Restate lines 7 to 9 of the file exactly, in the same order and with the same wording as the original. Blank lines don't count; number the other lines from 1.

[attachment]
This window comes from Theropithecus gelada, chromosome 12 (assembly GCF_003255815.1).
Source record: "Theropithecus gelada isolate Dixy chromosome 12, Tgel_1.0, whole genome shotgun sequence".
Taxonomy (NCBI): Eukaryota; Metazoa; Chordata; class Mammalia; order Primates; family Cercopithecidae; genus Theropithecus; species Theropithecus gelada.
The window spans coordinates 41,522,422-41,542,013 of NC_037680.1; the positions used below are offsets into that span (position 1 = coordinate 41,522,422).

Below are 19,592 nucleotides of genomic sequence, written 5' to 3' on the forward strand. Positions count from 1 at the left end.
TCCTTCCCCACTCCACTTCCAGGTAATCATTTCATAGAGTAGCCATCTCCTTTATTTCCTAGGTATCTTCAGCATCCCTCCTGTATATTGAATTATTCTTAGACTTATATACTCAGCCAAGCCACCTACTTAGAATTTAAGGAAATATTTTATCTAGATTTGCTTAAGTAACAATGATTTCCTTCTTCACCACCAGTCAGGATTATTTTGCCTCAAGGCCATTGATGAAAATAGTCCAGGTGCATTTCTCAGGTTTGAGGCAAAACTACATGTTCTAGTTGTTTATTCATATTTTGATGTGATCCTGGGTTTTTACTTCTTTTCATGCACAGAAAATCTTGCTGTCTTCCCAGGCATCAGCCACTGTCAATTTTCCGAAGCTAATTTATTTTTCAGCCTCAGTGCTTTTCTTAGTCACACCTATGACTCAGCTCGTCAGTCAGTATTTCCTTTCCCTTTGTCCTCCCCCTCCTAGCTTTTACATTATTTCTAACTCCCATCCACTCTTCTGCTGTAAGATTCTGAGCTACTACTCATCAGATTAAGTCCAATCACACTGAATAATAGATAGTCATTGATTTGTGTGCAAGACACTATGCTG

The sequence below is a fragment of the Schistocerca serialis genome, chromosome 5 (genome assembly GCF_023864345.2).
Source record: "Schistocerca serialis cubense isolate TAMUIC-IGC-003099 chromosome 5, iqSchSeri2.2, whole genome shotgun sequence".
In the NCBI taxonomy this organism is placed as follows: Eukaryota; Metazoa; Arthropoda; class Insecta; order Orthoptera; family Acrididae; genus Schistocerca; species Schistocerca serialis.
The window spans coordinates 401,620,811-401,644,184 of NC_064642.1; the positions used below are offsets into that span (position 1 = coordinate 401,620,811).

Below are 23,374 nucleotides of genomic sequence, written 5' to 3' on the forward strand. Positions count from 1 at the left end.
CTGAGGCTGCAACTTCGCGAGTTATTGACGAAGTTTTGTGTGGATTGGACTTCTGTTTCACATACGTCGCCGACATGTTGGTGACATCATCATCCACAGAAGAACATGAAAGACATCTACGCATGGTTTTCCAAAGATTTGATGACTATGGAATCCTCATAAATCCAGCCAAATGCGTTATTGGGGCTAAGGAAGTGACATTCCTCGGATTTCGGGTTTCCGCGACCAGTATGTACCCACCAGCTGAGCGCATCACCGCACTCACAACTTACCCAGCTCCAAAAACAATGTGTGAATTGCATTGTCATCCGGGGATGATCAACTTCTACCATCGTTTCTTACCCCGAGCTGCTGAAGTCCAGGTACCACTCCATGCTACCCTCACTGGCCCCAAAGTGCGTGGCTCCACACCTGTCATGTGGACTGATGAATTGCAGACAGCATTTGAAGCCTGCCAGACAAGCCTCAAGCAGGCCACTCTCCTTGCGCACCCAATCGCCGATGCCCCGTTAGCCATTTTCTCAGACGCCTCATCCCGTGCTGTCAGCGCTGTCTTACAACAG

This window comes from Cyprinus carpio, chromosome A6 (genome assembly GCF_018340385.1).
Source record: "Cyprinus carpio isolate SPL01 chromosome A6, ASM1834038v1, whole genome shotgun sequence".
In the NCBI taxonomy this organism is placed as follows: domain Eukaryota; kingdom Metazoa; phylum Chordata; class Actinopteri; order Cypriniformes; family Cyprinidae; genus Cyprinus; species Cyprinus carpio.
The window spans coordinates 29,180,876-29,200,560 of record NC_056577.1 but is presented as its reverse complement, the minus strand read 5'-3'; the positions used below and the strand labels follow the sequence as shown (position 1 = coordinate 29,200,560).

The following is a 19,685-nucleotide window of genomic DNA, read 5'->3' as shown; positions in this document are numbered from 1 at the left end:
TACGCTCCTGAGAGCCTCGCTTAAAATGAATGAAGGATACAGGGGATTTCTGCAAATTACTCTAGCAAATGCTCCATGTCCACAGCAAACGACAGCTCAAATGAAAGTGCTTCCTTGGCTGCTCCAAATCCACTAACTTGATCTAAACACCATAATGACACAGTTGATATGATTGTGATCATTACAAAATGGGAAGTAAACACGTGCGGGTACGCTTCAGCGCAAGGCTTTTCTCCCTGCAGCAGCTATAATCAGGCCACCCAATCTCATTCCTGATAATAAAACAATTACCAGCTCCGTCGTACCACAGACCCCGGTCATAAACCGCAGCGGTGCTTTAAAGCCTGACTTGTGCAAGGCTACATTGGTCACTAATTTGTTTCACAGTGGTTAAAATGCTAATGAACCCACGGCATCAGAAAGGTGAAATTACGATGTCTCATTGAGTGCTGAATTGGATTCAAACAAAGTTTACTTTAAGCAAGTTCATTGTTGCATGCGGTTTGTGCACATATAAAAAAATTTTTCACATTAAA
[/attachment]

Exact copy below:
The sequence below is a fragment of the Schistocerca serialis genome, chromosome 5 (genome assembly GCF_023864345.2).
Source record: "Schistocerca serialis cubense isolate TAMUIC-IGC-003099 chromosome 5, iqSchSeri2.2, whole genome shotgun sequence".
In the NCBI taxonomy this organism is placed as follows: Eukaryota; Metazoa; Arthropoda; class Insecta; order Orthoptera; family Acrididae; genus Schistocerca; species Schistocerca serialis.